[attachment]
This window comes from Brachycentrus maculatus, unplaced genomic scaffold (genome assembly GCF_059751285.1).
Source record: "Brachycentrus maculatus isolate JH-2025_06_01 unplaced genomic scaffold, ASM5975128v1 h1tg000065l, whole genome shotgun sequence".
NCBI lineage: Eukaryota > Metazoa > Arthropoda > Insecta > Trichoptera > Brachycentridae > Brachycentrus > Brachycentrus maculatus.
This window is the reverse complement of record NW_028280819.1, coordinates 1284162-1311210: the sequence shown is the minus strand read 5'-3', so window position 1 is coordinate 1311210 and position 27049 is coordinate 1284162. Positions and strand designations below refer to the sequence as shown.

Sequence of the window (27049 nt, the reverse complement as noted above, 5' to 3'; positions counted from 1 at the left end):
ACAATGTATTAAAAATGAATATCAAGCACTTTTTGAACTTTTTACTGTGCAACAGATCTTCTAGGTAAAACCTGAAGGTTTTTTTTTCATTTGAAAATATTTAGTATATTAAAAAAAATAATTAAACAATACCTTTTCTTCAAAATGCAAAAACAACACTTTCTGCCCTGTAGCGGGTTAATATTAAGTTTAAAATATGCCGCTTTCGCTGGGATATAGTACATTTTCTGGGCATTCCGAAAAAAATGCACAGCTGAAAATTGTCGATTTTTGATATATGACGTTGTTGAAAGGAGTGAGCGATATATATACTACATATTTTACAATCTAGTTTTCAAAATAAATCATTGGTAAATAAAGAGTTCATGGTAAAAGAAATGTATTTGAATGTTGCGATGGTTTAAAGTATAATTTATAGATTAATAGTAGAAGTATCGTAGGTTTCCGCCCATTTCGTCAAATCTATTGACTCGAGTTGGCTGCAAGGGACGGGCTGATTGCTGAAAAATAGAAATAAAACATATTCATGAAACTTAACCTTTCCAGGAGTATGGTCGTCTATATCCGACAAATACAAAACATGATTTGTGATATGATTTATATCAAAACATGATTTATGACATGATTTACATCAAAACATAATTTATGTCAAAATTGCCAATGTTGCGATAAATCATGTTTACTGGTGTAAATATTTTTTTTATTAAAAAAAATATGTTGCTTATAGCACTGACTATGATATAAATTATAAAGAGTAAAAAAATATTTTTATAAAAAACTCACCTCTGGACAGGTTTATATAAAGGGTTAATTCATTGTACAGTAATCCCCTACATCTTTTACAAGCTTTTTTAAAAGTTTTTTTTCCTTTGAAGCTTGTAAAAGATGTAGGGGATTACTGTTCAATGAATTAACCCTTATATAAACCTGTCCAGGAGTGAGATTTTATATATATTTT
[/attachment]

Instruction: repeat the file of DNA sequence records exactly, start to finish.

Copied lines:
This window comes from Brachycentrus maculatus, unplaced genomic scaffold (genome assembly GCF_059751285.1).
Source record: "Brachycentrus maculatus isolate JH-2025_06_01 unplaced genomic scaffold, ASM5975128v1 h1tg000065l, whole genome shotgun sequence".
NCBI lineage: Eukaryota > Metazoa > Arthropoda > Insecta > Trichoptera > Brachycentridae > Brachycentrus > Brachycentrus maculatus.
This window is the reverse complement of record NW_028280819.1, coordinates 1284162-1311210: the sequence shown is the minus strand read 5'-3', so window position 1 is coordinate 1311210 and position 27049 is coordinate 1284162. Positions and strand designations below refer to the sequence as shown.

Sequence of the window (27049 nt, the reverse complement as noted above, 5' to 3'; positions counted from 1 at the left end):
ACAATGTATTAAAAATGAATATCAAGCACTTTTTGAACTTTTTACTGTGCAACAGATCTTCTAGGTAAAACCTGAAGGTTTTTTTTTCATTTGAAAATATTTAGTATATTAAAAAAAATAATTAAACAATACCTTTTCTTCAAAATGCAAAAACAACACTTTCTGCCCTGTAGCGGGTTAATATTAAGTTTAAAATATGCCGCTTTCGCTGGGATATAGTACATTTTCTGGGCATTCCGAAAAAAATGCACAGCTGAAAATTGTCGATTTTTGATATATGACGTTGTTGAAAGGAGTGAGCGATATATATACTACATATTTTACAATCTAGTTTTCAAAATAAATCATTGGTAAATAAAGAGTTCATGGTAAAAGAAATGTATTTGAATGTTGCGATGGTTTAAAGTATAATTTATAGATTAATAGTAGAAGTATCGTAGGTTTCCGCCCATTTCGTCAAATCTATTGACTCGAGTTGGCTGCAAGGGACGGGCTGATTGCTGAAAAATAGAAATAAAACATATTCATGAAACTTAACCTTTCCAGGAGTATGGTCGTCTATATCCGACAAATACAAAACATGATTTGTGATATGATTTATATCAAAACATGATTTATGACATGATTTACATCAAAACATAATTTATGTCAAAATTGCCAATGTTGCGATAAATCATGTTTACTGGTGTAAATATTTTTTTTATTAAAAAAAATATGTTGCTTATAGCACTGACTATGATATAAATTATAAAGAGTAAAAAAATATTTTTATAAAAAACTCACCTCTGGACAGGTTTATATAAAGGGTTAATTCATTGTACAGTAATCCCCTACATCTTTTACAAGCTTTTTTAAAAGTTTTTTTTCCTTTGAAGCTTGTAAAAGATGTAGGGGATTACTGTTCAATGAATTAACCCTTATATAAACCTGTCCAGGAGTGAGATTTTATATATATTTT